“The people of Michigan and Florida spoke in a very convincing way, that they want their voices and their votes to be heard,” Clinton said. “The turnout in both places was record-breaking and I think that should be respected. They have a right to be heard just as much as anyone else.”

Obama, who leads by about 100 delegates and is 700 short of the winning post of 2 025 after victories last week in Maine, Maryland, Virginia and the District of Columbia, unsurprisingly takes a different view, given the advantage those delegates would restore to his rival.

“At the 11th hour, the Clinton campaign is trying to rewrite rules that were firmly established and I don’t think there’s a lot of appetite for that,” said David Plouffe, Obama’s campaign manager.

But Obama has said he would be happy for the two states’ delegates to attend the convention providing their participation did not affect the result. “I think even my six-year-old would understand it would not be fair for Senator Clinton to be awarded delegates when there was no campaign,” Obama said.

With both camps lobbing insults and the issue becoming an increasing distraction before the next round of primaries in Hawaii, Washington and Wisconsin on Tuesday, and more significant elections in Texas, Ohio, Rhode Island and Vermont a week later, Democrat chairperson Howard Dean is under pressure to find a solution acceptable to both sides.

Clinton has numerous other headaches as her challenge nears its make-or-break point. A tumultuous week saw her campaign manager, Patti Solis Doyle, replaced and David Wilhelm, the key strategist behind Bill Clinton’s 1992 presidential campaign, declaring his support for Obama.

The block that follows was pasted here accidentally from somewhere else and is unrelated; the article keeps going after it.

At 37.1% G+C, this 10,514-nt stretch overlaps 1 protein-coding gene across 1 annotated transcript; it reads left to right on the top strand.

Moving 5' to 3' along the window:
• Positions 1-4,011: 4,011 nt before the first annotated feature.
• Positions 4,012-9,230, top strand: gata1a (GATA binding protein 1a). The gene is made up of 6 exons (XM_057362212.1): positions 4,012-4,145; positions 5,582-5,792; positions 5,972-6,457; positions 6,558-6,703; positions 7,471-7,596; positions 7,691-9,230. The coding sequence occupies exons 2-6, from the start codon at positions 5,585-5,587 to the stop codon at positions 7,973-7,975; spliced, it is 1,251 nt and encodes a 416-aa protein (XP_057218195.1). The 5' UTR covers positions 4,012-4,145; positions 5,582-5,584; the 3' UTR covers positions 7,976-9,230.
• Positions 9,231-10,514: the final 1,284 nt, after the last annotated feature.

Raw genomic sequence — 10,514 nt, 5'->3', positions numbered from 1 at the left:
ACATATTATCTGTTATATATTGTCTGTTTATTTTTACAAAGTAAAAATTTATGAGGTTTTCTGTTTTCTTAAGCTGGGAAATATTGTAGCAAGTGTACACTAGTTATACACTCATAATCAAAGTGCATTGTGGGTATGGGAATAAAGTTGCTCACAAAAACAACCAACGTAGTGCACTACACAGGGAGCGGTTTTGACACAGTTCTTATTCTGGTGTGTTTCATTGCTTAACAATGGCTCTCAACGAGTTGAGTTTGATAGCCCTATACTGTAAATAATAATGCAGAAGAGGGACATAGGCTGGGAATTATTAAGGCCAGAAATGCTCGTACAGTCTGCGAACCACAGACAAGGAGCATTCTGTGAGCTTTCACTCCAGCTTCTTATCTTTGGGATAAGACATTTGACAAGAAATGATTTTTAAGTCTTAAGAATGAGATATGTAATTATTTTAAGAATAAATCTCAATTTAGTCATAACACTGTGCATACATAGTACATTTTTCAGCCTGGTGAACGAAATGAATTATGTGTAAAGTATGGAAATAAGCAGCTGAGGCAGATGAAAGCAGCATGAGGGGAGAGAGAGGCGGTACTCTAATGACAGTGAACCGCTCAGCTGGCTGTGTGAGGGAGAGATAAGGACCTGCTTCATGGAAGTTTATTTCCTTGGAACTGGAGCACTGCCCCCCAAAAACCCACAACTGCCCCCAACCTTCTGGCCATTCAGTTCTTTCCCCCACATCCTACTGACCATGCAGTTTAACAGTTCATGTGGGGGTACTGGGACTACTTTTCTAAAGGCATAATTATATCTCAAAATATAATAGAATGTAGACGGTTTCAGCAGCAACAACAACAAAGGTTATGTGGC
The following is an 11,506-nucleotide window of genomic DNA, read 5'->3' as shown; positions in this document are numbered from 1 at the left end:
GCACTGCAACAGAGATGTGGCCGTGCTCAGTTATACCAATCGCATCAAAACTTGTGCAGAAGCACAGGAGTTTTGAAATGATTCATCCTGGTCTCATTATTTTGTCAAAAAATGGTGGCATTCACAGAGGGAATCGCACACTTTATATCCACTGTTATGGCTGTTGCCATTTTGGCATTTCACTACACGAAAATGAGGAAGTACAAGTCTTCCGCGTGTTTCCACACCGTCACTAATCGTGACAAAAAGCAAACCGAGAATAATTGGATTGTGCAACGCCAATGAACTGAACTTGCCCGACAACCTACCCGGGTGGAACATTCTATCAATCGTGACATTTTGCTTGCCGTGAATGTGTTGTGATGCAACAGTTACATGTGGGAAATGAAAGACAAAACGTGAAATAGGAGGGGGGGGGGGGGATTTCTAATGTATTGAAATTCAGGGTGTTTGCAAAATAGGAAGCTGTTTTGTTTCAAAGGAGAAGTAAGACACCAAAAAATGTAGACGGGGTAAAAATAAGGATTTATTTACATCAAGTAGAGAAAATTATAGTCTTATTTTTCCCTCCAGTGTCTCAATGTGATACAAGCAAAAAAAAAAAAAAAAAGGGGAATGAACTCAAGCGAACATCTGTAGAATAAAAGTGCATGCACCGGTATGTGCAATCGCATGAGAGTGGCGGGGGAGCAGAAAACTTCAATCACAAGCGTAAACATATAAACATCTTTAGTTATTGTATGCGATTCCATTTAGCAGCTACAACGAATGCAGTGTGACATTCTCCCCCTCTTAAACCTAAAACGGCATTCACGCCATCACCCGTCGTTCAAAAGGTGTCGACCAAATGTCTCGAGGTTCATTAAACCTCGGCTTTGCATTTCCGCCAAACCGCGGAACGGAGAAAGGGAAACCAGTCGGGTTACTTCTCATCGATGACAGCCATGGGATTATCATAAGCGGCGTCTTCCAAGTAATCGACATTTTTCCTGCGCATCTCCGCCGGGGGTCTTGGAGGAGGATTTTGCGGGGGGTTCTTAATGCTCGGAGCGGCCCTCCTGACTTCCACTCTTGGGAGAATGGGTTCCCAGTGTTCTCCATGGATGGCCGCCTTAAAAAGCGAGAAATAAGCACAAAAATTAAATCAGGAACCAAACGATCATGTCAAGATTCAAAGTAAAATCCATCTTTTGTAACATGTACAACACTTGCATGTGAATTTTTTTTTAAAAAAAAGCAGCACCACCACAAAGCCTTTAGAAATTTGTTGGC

Moreover, there are signs that Clinton’s support from prominent black leaders is eroding—the New York Times reported that veteran civil rights activist John Lewis had switched his allegiance to Obama. Exit polls at last week’s primaries suggested that women voters are also turning away.

“It’s been a bad week for her, but I wouldn’t count her out yet,” said Michael McDonald, professor of government and politics at Virginia’s George Mason University. “Obama has never been a front-runner before and now he’s receiving attacks not only from Clinton, but also John McCain. They’re saying he has no substance, and the attacks that follow will colour in the picture for the voters.”

Fowler, meanwhile, laments that this latest controversy is taking place in Florida, scene of the disputed 2000 election when Democrats insist Bush “stole” victory, and consequently the White House, from Gore by a margin of just 537 votes.

“There have been other controversial elections in our history going back to the 18th century and Florida has been a questionable state in a few of them,” he said. “Maybe it’s the heat down there that’s getting to them and making them do crazy things.” - Guardian Newspapers Limited 2008